Mutual funds are corporations of a special type. In return for agreeing to limit their activities to portfolio investing and to distribute basically all their net realized gains to shareholders, mutual funds are exempt from paying corporate tax on those profits. Net here means after subtracting realized losses. Realized means that the winning/losing stock has been sold and the gain/loss recorded in the fund’s accounts.
Typically, distribution of gains occurs once a year, in November or December.
In my experience, almost no one other than the fund manager thinks much about the profits and losses imbedded in a fund, whether realized or unrealized. There are certain situations, though, where they can be important.
In my career, I’ve turned around a couple of global mutual funds where the single most valuable asset on the day I arrived was the funds’ realized tax losses. They allowed me to trade the portfolio aggressively without shareholders incurring any tax liability.
Most funds today are in the opposite situation. Given that the S&P 500 is at all-time highs, funds tend to have large accumulated unrealized gains. Tax on these gains is only due when stocks in the portfolio are sold and profits distributed to shareholders. Also–and this is important–the tax is the obligation of the person who receives the yearend distribution. That’s not necessarily the same as the person who enjoyed the rise in net asset value of the fund.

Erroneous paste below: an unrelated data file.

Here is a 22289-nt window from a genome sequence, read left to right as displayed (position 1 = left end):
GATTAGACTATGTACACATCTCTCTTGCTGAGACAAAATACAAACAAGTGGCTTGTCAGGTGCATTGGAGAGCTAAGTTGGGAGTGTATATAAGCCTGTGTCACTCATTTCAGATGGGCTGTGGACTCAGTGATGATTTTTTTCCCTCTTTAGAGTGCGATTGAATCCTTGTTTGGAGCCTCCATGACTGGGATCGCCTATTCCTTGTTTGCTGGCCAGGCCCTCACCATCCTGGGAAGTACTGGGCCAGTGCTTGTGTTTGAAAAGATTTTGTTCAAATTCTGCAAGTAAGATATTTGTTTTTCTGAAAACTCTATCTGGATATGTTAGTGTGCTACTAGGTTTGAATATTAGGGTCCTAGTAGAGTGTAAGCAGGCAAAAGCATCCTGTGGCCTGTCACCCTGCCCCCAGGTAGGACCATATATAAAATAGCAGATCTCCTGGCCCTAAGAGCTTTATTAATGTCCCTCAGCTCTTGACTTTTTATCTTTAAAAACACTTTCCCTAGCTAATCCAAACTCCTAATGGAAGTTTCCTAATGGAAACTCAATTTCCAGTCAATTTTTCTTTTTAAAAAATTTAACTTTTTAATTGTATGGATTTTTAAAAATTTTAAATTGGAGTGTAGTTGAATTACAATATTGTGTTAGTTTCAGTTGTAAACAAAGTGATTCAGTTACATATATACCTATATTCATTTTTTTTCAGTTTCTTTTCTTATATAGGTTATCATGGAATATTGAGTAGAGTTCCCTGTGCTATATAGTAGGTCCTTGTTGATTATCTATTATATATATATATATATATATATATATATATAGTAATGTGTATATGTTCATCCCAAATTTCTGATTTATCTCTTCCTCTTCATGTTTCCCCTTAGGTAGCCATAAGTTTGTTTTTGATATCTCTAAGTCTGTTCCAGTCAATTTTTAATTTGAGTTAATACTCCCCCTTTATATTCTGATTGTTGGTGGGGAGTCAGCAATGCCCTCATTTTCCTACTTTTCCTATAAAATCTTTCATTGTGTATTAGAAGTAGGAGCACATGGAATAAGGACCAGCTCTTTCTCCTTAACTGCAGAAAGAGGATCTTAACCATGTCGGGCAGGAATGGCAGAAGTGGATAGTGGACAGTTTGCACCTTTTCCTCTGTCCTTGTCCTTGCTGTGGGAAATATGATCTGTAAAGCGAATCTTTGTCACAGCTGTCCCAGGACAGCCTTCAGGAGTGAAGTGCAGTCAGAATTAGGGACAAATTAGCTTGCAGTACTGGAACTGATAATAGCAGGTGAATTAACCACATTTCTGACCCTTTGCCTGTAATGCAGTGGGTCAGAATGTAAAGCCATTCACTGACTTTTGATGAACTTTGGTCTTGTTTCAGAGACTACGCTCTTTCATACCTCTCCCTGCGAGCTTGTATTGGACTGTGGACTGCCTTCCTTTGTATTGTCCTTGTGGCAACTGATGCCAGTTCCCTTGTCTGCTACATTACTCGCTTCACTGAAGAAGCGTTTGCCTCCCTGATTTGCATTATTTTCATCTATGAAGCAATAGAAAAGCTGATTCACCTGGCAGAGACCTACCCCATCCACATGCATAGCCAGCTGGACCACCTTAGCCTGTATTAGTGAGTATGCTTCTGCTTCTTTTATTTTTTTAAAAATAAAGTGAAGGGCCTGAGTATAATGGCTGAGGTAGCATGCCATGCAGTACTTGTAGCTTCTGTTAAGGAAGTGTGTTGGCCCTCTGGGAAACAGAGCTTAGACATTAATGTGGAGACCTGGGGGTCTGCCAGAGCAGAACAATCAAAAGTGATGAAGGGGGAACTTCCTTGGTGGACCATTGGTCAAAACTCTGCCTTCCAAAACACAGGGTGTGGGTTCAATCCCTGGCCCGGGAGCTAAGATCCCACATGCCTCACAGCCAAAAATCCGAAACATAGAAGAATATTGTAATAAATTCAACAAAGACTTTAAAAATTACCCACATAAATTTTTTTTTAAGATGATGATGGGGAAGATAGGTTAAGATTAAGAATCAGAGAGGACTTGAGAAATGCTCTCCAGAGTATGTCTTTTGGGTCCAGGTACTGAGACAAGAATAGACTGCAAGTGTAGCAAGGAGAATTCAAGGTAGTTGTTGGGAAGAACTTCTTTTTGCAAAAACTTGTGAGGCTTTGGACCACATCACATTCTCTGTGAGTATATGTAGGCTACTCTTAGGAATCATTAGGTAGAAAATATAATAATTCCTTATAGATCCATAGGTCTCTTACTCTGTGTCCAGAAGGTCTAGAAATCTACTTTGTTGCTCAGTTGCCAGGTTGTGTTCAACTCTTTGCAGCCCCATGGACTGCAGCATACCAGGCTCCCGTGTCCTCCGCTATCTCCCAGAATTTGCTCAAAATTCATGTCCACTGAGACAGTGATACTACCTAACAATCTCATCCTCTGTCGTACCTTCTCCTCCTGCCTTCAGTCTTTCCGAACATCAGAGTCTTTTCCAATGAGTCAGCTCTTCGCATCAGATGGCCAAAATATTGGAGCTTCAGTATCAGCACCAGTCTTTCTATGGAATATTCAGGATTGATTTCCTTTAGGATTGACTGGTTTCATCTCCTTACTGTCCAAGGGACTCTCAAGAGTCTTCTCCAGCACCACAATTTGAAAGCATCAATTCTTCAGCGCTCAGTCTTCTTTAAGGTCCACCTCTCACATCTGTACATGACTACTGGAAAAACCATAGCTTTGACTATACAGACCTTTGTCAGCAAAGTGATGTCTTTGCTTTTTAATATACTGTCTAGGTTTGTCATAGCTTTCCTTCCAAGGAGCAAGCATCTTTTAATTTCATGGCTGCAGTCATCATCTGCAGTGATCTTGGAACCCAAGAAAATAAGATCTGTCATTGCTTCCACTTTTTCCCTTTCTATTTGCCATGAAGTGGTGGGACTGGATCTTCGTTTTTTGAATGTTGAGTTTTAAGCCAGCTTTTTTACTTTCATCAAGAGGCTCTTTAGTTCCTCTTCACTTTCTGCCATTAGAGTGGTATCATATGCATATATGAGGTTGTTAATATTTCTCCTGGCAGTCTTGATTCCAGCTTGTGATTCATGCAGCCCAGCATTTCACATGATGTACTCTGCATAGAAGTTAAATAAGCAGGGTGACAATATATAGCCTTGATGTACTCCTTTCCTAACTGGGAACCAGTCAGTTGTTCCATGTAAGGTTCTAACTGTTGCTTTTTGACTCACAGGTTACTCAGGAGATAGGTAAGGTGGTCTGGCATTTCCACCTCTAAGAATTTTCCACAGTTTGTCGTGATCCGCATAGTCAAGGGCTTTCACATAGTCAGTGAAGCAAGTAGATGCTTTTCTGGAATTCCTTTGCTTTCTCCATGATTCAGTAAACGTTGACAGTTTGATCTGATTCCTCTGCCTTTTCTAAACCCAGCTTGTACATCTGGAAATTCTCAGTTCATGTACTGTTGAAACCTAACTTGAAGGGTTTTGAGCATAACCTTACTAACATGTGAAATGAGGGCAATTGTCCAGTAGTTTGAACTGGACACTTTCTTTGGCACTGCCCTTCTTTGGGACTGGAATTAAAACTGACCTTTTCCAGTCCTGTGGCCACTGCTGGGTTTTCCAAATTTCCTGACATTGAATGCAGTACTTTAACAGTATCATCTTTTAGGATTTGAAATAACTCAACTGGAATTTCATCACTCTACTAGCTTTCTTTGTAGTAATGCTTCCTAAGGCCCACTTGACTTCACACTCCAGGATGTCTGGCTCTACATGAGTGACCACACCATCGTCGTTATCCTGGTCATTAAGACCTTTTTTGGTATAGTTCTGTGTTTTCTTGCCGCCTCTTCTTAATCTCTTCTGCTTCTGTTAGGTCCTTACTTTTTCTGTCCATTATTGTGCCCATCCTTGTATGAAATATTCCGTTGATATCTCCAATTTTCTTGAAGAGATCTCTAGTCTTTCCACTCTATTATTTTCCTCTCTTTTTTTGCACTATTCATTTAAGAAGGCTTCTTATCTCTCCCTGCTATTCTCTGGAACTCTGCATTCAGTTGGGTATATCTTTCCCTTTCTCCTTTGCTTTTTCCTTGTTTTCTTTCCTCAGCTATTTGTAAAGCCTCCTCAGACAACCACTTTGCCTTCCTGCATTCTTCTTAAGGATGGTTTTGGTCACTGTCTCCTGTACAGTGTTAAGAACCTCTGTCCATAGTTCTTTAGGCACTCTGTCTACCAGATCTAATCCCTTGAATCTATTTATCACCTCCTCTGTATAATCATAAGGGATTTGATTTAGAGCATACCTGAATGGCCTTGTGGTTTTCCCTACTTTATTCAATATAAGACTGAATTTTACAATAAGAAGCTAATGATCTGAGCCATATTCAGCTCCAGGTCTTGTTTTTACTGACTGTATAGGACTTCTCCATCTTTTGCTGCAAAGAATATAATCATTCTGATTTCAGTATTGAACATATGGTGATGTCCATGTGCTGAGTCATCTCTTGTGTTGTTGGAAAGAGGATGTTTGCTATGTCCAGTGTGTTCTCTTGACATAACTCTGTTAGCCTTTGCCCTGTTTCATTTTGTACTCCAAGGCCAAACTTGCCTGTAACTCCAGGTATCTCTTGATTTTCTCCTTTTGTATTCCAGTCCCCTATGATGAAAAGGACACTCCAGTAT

sales and redemptions
The potential per share value of losses falls if the fund is having net sales (meaning the number of outstanding shares is increasing), and rises if it is having net redemptions.
The potential per share tax obligation of gains also falls if the fund is having net sales and rises if it is having net redemptions.
the Sequoia situation
If the Wall Street Journal is correct, Sequoia is experiencing substantial net redemptions. If it has to sell stocks where it has large gains in order to meet these outflows, it could be setting the stage for shareholders who stay loyal to the brand to incur a large income tax liability this year.
What the firm appears to be doing to reduce this burden on remaining shareholders is to meet large (over $250,000) redemptions mostly by distributing shares of stock from the portfolio rather than by (selling them and distributing) cash.
While this may be unusual and inconvenient to redeeming shareholders, it does not hurt them, since their cost basis on in-kind distributions is not the fund’s. Rather, it’s the closing price on the day they receive the stock. At the same time, distributing stock protects shareholders who don’t redeem from getting a whopping income tax bill at yearend.